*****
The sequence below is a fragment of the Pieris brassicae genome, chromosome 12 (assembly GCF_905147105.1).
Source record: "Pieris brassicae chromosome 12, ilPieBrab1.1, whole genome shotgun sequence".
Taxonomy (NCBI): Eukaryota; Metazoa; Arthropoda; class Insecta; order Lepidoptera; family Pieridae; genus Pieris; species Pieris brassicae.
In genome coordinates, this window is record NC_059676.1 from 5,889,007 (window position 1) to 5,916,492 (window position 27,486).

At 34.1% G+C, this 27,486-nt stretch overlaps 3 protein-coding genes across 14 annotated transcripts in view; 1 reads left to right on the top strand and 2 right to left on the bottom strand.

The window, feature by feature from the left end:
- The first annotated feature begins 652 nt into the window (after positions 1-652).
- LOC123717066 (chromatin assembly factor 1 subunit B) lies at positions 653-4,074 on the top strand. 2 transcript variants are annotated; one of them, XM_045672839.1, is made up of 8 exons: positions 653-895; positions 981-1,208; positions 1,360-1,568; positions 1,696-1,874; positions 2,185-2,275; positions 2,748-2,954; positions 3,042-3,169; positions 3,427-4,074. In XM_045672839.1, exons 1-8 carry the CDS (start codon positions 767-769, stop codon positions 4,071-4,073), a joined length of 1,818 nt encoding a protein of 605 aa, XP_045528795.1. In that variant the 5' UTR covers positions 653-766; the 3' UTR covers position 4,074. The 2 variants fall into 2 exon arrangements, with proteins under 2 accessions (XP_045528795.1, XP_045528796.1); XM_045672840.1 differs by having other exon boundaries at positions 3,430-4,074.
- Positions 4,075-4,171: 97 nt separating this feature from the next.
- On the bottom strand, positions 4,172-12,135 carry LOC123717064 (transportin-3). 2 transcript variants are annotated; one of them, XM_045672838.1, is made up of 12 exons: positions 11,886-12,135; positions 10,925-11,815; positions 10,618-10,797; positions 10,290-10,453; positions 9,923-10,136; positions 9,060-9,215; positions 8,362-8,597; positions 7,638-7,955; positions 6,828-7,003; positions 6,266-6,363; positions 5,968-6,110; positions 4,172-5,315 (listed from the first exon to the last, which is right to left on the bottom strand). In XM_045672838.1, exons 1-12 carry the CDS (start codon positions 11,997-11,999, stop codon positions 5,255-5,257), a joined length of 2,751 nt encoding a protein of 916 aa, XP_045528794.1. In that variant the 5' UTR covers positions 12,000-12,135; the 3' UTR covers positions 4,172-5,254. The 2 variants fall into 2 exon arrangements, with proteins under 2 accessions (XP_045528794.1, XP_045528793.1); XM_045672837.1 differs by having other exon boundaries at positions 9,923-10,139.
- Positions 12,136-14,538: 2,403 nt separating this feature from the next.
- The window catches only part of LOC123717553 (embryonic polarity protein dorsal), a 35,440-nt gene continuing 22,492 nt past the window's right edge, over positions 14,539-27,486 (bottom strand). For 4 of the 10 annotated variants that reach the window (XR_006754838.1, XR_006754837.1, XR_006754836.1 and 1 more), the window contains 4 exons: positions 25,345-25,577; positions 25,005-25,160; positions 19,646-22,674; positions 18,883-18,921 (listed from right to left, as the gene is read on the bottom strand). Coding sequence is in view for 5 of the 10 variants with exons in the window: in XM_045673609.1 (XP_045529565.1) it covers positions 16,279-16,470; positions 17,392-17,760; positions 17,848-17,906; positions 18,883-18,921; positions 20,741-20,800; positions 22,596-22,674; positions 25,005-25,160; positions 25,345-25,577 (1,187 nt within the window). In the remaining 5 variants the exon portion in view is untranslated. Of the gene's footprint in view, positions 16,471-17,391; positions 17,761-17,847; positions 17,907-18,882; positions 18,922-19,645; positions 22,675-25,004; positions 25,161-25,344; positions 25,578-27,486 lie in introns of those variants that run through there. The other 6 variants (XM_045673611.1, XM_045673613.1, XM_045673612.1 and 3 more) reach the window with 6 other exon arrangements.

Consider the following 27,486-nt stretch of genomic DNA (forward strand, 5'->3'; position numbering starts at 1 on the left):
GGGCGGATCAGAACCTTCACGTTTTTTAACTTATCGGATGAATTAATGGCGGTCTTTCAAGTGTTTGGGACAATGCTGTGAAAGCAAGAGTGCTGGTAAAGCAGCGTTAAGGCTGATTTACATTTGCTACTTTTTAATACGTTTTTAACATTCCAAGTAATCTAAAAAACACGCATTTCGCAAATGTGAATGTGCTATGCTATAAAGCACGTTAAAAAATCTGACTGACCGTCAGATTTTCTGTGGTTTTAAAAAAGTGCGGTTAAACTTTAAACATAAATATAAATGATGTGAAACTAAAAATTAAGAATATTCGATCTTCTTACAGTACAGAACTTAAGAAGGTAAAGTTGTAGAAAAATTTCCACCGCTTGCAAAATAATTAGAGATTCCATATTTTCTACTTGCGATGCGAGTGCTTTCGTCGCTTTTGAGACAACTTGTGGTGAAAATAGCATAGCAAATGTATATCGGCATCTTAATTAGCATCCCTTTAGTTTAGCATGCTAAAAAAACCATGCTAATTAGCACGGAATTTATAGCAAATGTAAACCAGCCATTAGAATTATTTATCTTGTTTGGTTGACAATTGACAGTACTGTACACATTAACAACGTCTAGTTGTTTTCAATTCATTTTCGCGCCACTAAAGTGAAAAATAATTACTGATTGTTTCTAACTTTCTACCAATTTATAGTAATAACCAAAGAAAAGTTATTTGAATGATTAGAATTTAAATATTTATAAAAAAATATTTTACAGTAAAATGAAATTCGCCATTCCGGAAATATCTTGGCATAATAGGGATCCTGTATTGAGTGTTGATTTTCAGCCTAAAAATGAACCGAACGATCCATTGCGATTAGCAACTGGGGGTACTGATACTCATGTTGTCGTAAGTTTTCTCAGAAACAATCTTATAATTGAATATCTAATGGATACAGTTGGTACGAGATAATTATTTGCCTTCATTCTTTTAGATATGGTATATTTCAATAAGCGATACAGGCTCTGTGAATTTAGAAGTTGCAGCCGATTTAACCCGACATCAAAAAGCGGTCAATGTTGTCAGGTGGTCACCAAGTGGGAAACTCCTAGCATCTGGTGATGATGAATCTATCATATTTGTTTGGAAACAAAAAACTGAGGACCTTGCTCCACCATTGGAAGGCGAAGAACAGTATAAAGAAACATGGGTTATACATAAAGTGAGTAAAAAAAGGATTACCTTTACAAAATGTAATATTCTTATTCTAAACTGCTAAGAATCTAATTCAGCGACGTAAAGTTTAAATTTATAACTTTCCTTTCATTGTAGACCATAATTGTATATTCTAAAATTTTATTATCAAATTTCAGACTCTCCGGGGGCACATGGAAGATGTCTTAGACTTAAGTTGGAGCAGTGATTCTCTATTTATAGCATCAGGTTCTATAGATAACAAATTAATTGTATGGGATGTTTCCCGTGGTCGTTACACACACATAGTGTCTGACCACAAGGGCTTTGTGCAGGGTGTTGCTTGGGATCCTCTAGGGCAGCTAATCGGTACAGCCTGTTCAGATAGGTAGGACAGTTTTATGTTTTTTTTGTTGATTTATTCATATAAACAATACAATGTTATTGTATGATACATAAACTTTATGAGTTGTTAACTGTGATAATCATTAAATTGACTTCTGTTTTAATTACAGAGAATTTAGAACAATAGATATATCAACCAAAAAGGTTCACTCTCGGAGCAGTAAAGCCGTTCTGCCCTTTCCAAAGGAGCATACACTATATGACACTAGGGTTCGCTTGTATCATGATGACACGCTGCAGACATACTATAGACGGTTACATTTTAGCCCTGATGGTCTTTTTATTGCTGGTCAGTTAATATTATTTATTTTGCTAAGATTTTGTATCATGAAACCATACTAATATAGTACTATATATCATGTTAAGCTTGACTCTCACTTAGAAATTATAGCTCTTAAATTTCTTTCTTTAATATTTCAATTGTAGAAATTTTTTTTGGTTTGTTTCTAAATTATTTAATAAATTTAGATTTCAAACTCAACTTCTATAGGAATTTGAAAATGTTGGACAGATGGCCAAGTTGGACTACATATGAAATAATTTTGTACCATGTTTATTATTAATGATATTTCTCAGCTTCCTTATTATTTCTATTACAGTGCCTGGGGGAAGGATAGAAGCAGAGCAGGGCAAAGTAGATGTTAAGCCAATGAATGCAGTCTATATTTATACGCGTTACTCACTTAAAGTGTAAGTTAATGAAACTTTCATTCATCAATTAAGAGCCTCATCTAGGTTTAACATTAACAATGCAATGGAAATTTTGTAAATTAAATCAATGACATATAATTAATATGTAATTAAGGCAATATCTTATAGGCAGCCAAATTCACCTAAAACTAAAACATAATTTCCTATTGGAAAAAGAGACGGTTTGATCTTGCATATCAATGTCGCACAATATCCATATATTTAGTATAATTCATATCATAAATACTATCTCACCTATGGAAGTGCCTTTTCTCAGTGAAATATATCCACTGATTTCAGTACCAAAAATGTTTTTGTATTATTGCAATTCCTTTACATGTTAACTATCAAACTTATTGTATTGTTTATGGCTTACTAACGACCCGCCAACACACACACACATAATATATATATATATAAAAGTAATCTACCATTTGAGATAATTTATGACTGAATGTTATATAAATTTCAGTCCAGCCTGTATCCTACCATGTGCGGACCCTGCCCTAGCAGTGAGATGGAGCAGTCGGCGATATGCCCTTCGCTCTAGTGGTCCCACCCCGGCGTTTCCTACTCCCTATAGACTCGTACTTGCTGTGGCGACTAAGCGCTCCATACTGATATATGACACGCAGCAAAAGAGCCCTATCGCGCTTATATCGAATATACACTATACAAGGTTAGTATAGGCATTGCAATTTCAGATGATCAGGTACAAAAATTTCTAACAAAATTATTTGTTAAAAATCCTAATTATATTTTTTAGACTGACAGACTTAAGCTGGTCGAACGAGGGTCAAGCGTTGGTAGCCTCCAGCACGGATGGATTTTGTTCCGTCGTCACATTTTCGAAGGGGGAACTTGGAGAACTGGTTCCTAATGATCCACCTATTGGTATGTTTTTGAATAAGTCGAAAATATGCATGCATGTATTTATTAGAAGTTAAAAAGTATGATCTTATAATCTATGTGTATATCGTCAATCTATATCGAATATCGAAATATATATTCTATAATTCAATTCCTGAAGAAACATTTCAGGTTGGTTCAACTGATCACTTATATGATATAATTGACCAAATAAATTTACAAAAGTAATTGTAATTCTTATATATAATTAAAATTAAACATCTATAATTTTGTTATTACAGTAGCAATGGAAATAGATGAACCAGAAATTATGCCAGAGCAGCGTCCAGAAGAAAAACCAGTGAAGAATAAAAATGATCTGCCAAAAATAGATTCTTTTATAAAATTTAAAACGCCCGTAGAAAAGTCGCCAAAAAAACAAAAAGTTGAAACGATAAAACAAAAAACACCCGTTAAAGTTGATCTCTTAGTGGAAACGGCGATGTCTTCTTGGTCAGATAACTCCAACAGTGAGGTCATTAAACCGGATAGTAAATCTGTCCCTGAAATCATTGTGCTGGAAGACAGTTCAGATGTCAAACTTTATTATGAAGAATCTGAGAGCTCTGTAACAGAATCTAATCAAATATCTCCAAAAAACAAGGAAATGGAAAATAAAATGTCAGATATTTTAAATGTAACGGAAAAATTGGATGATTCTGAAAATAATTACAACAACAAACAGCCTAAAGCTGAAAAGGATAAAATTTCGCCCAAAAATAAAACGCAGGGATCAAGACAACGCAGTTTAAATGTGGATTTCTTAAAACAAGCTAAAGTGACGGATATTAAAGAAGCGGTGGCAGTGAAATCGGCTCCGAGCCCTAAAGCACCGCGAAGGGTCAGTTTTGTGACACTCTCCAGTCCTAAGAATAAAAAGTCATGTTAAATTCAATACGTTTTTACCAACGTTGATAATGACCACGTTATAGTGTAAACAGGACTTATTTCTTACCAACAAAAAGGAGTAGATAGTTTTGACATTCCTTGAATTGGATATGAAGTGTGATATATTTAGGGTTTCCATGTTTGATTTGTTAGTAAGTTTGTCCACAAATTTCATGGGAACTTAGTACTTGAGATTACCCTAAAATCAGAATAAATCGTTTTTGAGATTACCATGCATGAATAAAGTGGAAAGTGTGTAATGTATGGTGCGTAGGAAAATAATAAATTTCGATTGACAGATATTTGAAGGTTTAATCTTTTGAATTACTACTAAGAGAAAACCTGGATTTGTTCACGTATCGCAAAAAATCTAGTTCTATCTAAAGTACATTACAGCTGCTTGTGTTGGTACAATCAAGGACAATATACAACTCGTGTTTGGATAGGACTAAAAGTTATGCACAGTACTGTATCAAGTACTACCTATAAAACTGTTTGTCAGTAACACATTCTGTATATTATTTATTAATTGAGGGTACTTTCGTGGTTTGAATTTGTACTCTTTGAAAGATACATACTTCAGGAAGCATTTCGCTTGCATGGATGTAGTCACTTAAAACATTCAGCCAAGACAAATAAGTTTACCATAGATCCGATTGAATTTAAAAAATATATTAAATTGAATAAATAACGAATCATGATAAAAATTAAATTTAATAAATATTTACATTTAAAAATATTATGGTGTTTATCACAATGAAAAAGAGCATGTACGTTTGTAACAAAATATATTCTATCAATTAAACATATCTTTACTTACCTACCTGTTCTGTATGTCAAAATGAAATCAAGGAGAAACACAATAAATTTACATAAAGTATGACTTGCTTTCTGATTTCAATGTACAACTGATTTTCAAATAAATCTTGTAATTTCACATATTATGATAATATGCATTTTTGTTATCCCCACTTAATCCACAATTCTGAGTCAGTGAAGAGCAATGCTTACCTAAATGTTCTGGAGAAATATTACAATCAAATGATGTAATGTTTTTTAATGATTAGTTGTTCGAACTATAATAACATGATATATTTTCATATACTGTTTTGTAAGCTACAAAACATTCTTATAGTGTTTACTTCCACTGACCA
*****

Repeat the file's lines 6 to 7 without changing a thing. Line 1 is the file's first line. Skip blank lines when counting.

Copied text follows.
The window, feature by feature from the left end:
- The first annotated feature begins 652 nt into the window (after positions 1-652).